I should have listened to the doctor.  No, I didn’t heed his advice about light walking and continue on with my training plan.  Actually, I did something much worse, I sat on the couch and watched Netflix for two weeks during the free time I usually devoted to running.  It was a pity party in the most glorious fashion of apathy.  I was bummed that I couldn’t run, so I just said “Fuck it” and turned into a couch potato.  Surely you don’t need me to tell you that is not the best way to make lemonade out of injury lemons.  When I finally felt pain free, I tried to pick up my training right where I left off.  Not smart.

It didn’t become apparent to me how simplistic and un-smart picking up on a training plan with mileage as high as 45-50 mile weeks going from zero miles and a bag of Trader Joe’s Gluten Free Pretzels -per day was until the day came to run my marathon distance.  I’d love to tell you that my first marathon was peaches and smiles, but it was not.  I pushed way, way too hard in the beginning and through all of the climbs, and by mile 19, I was bonking hard.  My nutrition had been poorly planned as well.  I thought a couple Clif Bar Shot Bloks would get me through the run.  No, not so, especially not with the climbs and I had in front of me, both out and back.  The last 7-miles were absolute hell.  By the time I was finished, I thought I was going to puke up vital organs.  This was not at all how I imagined my first marathon to go.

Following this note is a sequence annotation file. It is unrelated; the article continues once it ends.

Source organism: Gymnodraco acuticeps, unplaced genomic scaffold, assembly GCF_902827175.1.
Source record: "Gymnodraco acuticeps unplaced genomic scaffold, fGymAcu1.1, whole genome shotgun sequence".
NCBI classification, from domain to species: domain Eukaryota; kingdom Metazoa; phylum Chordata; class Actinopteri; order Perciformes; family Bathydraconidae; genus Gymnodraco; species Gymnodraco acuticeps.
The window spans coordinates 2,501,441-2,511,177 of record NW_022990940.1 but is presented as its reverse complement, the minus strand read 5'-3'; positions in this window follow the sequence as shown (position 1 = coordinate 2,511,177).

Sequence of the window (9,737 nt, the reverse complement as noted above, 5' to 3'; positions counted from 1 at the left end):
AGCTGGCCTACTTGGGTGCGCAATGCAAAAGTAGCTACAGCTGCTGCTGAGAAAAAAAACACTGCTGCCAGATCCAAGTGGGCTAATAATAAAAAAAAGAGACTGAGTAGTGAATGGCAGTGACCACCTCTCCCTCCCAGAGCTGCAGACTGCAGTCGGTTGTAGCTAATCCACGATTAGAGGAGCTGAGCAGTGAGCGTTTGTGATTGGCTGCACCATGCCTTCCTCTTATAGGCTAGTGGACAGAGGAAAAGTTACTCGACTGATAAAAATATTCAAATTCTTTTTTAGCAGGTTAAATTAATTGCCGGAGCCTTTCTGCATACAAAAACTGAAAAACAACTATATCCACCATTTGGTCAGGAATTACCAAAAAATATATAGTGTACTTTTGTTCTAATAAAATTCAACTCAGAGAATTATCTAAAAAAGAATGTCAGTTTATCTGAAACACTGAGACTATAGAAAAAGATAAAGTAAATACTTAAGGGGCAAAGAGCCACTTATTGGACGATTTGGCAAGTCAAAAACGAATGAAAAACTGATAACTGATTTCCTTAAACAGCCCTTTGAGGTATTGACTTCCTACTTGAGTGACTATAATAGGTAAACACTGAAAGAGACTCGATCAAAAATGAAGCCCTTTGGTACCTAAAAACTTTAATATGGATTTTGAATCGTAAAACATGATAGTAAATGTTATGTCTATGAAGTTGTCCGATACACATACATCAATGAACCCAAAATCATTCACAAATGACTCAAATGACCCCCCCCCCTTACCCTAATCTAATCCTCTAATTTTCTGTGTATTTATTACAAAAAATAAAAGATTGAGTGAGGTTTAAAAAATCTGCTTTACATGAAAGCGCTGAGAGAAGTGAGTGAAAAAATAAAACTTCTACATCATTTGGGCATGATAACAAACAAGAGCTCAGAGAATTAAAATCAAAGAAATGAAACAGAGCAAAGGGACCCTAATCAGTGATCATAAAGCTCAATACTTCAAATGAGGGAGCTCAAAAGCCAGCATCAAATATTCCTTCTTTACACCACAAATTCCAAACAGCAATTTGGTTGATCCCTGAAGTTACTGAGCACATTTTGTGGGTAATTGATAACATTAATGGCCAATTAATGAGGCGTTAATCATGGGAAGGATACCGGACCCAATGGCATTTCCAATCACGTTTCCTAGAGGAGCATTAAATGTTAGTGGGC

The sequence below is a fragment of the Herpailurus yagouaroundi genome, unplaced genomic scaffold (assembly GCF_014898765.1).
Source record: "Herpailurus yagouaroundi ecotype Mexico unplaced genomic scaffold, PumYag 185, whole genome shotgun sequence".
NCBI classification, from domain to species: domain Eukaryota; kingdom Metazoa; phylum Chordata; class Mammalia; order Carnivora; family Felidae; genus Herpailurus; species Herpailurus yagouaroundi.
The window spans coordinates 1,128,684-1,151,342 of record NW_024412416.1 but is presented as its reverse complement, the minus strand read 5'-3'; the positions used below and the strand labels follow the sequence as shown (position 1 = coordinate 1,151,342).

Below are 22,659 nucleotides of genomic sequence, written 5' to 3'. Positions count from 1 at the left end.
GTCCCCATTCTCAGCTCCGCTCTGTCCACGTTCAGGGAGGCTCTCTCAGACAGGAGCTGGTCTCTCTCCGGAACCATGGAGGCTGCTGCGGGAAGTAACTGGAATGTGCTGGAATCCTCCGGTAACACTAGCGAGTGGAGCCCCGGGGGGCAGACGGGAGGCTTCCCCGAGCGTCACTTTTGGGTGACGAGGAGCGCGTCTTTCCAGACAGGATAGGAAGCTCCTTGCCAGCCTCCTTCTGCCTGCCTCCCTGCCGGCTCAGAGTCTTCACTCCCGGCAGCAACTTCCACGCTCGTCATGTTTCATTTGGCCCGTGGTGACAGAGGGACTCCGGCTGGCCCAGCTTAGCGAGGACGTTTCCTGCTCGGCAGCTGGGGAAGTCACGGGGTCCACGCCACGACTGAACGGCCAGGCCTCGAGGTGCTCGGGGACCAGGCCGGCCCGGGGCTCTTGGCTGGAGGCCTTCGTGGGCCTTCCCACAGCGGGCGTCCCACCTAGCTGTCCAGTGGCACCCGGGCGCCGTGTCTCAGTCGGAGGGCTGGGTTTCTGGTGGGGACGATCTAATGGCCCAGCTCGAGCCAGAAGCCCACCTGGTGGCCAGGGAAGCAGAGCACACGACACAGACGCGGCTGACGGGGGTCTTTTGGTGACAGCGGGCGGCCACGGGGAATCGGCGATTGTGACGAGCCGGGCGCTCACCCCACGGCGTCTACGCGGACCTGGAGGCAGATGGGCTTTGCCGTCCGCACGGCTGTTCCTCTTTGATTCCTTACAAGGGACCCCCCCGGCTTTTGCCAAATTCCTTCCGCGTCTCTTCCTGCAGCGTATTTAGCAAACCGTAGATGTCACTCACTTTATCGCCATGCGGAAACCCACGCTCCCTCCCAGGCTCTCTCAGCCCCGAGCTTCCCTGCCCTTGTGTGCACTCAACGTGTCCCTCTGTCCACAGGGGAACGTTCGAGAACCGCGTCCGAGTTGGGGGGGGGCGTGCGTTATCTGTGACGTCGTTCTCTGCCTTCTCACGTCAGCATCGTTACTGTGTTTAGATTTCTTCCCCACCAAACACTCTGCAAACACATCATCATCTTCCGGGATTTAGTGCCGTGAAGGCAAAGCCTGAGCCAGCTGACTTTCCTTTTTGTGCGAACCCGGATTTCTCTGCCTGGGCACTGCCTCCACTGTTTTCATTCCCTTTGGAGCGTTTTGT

After a few weeks of reflection and easing back into my maintenance runs, the specter of my poor marathon performance was gone.  I was enjoying running for running’s sake.  I set some new goals and took the lessons I learned through my struggles as a way to compromise my ambitions with the realities and responsibilities of my life.  Toward the end of summer 2016, I purchased Krissy Moehl’s book and decided to implement her training plan for my first 50-miler.  Unfortunately, life threw some life stuff my way, and I had to come to terms with the fact I would not be able to realistically begin working toward that goal in the fall of 2016.

So here I am, at the end of 2016.  I’m pouring over Krissy’s book, Jason Koop’s Training Essentials For Ultrarunningand the plan I recently purchased through Sage Canaday and Sandi Nypaver’s Sage Running (psst…they’re having a sale right now to ring in New Year’s); trying to create something that will work toward a 50 mile distance.  There are no races I’m entered in at the moment and my ideal would be to do this self-supported, on the Wildwood Trail sometime in spring/early summer.  We’ll see what happens and hopefully a great deal of it will be documented right here.

Happy New Year’s, everyone!  I hope this post finds you happy and healthy, ready to start off 2017 with blue skies ahead of the gray.